Sunday, July 14, 2013

Gone to the Birds

I have been a bird-watcher since I was 19. My first house had a birdfeeder in a tree just outside the dining room window and I started feed the birds, fascinated by the colors and behavior. I didn't know much about birds then, mainly able to identify only cardinals, blue jays and robins.

Then my brother Bill gave me a little book for bird identification. I was hooked. I began putting names to my feathered visitors: purple finches, evening grosbeaks, titmouse, and all the other winter visitors. In summer I quit feeding the birds and so missed seeing the many migrators passing through. And I never, ever saw a hummingbird at that house.

When we moved to West Virginia we had to build our house on the land we'd bought. I remember nearly dropping my end of the big picture window we were putting in when a hummingbird flew right up to it and hovered just inches from my face, which was on the other side of the glass. That first summer of building opened my eyes to the wide variety of birds living in the woods and fields around me. I seldom fed them in those early years because our budget was far too tight to allow for something that seemed unnecessary. Over the years I have fed birds in winter but not until this summer have we maintained feeding through the warm months.

What a reward it has been. Larry is as hooked on the birds now as I am and keeps several feeders filled, including two for hummingbirds. Apparently we have two couples of them nesting nearby; there are constant near-collisions and much scolding as they unwillingly share their feeders.

This week we added a bag of feed for small finches and songbirds and they have repaid us with quite a show. The bag, which we hung on Tuesday, is already almost empty.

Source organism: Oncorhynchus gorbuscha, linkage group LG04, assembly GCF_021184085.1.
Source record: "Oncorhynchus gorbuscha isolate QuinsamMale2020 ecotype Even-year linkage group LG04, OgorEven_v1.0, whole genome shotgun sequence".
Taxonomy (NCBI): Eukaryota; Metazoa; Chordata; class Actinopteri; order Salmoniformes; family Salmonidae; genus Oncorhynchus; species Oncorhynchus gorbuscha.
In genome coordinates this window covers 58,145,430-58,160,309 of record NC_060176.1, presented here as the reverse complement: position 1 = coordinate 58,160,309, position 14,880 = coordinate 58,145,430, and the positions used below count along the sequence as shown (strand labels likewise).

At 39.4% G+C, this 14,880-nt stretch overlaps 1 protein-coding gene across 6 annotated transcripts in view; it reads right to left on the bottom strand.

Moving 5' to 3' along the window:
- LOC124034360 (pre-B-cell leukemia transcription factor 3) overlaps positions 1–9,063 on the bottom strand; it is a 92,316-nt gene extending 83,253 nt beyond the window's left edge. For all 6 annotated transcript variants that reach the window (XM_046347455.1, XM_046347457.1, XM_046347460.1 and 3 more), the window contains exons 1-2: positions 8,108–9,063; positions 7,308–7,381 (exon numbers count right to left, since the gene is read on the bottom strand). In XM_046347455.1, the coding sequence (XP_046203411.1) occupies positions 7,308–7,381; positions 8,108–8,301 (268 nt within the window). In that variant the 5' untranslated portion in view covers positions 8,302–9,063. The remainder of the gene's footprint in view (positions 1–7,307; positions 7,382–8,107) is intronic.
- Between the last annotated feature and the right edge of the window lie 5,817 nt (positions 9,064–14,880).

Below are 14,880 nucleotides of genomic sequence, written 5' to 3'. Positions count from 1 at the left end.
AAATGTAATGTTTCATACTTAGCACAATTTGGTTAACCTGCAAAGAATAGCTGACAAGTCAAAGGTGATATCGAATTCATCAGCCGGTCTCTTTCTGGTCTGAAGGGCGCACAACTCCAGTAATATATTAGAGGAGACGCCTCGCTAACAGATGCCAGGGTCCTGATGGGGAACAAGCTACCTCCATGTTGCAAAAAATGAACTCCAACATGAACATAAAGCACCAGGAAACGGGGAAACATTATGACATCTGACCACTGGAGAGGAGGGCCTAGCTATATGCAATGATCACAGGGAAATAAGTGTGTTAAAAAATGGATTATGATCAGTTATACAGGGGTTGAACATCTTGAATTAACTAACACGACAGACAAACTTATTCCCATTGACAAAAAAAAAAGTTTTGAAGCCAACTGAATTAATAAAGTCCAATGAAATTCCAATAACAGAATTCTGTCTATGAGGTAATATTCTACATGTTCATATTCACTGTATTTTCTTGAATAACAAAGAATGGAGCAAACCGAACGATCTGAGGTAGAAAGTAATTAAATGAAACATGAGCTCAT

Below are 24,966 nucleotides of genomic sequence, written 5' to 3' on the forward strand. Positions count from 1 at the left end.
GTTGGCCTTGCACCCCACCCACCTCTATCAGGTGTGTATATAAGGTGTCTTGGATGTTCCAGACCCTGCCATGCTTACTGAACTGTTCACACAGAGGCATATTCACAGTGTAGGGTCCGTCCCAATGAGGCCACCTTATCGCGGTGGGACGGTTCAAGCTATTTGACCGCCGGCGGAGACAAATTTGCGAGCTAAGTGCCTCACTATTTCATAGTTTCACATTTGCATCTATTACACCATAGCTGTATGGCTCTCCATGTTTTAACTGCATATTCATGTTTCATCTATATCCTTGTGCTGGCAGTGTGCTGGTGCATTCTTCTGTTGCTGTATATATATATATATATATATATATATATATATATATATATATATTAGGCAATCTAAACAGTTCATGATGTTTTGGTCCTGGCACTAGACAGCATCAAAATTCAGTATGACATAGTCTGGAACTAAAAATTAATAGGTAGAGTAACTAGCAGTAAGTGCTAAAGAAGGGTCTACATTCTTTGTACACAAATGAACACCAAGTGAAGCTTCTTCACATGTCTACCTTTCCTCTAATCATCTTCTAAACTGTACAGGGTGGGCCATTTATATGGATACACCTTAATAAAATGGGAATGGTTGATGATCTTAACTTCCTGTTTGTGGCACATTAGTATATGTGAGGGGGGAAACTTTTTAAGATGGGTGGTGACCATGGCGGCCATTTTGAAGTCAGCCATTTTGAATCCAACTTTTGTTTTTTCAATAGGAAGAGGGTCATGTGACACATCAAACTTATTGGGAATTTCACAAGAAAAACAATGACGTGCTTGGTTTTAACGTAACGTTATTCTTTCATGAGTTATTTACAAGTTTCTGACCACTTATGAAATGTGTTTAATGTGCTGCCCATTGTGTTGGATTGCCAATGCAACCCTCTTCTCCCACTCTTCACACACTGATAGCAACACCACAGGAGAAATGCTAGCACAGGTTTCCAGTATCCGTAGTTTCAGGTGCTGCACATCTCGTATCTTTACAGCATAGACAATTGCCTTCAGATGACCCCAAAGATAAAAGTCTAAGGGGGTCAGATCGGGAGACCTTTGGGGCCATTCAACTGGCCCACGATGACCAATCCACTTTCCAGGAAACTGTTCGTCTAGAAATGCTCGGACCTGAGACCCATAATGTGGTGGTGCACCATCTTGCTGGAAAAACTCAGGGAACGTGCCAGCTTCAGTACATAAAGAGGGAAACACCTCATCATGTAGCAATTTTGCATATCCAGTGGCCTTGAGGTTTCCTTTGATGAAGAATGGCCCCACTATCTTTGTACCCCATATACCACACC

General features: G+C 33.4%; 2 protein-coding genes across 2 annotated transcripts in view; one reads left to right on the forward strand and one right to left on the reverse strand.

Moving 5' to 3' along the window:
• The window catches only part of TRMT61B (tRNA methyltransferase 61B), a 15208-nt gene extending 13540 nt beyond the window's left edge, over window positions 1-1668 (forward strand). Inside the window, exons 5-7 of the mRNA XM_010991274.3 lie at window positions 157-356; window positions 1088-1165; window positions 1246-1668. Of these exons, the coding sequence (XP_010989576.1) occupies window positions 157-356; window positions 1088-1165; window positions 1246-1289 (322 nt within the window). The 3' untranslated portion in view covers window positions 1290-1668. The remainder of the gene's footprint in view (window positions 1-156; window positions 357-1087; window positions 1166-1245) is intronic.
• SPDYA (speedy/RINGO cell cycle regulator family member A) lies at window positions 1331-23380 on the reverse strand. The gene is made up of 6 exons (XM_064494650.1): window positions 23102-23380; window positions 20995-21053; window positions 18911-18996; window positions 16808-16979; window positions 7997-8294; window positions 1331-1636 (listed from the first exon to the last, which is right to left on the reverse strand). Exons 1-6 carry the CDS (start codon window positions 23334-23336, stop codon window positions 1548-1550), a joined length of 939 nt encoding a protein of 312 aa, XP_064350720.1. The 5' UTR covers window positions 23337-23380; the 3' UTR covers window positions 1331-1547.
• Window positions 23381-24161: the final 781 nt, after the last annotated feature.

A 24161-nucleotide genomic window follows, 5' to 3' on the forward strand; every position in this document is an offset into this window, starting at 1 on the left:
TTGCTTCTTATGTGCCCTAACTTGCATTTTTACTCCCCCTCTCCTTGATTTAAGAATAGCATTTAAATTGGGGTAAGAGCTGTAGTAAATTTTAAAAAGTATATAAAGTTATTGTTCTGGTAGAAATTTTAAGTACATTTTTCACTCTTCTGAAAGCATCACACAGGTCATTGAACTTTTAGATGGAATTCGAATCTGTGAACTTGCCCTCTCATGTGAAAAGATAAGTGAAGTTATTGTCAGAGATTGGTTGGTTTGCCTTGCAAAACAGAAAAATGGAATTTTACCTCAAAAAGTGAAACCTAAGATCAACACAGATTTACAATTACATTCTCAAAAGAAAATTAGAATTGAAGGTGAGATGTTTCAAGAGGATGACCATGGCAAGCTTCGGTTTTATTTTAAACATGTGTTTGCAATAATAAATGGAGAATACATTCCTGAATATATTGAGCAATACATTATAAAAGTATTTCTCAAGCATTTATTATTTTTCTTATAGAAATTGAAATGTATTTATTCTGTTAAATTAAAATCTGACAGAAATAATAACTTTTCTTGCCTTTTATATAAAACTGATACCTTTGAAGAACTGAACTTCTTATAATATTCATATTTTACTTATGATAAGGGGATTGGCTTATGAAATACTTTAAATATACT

We have two other shy visitors that really excited me--the two summer tanagers we spotted in May have stuck around, and I believe they have a nest in the woods behind the chicken house. They stay further away most of the time but do venture in to the feeders occasionally. Catching a photo of them hasn't been easy!

Of course, we get some birds we'd just as soon not encourage. Cowbirds, those parasites that lay their eggs in the nests of other birds and kick out the "real" eggs, are most unwelcome. Doves come in large groups sometimes and hog the feeders. Recently we've had a flock of rusty blackbirds coming to the feeders, again hogging it and keeping the smaller birds away. We have a canned air horn that we use to scare them off, but of course that scares off the little birds too.

If you know of some way to keep these less desirables away, I'd love to hear it. They certainly eat a lot of feed in short order. I am considering just hanging the bags for a week or so to discourage them but hate to also lose the cardinals, woodpeckers and others that like the sunflower seeds.

There is nothing like walking outside in the morning to hear the chorus rising from the woods, or to watch the antics of the birds getting their breakfast. I am glad that we now have time to slow down and enjoy these  winged sharers of our space.

Copyright 2012 Susanna Holstein. All rights reserved. No Republication or Redistribution Allowed without attribution to Susanna Holstein.


Quinn said...

I used to feed birds year-round, though mostly in winter. But in recent years the bears in this area have become so accustomed to "shopping" at bird feeders, I've had to stop...except for feeding the hummingbirds! I would miss feeding them very much, and so enjoy watching them and hearing them - in fact, I just looked up and saw one right outside the window. :)

Nance said...

I'm a bird watcher. We used to have scarlet tanagers in Missouri. Wow! these birds knock your socks off. My mother told me that her mother 'Byrd' in Wood Co, WV found hummingbird nests. I wish I could! We feed the critters here in Iowa and in northern Mo.

Sue said...

I love birds, but the squirrels always eat their birdseed when I put it out.

So I just hang birdhouses and hope for the best. We are lucky, as they are almost always used!


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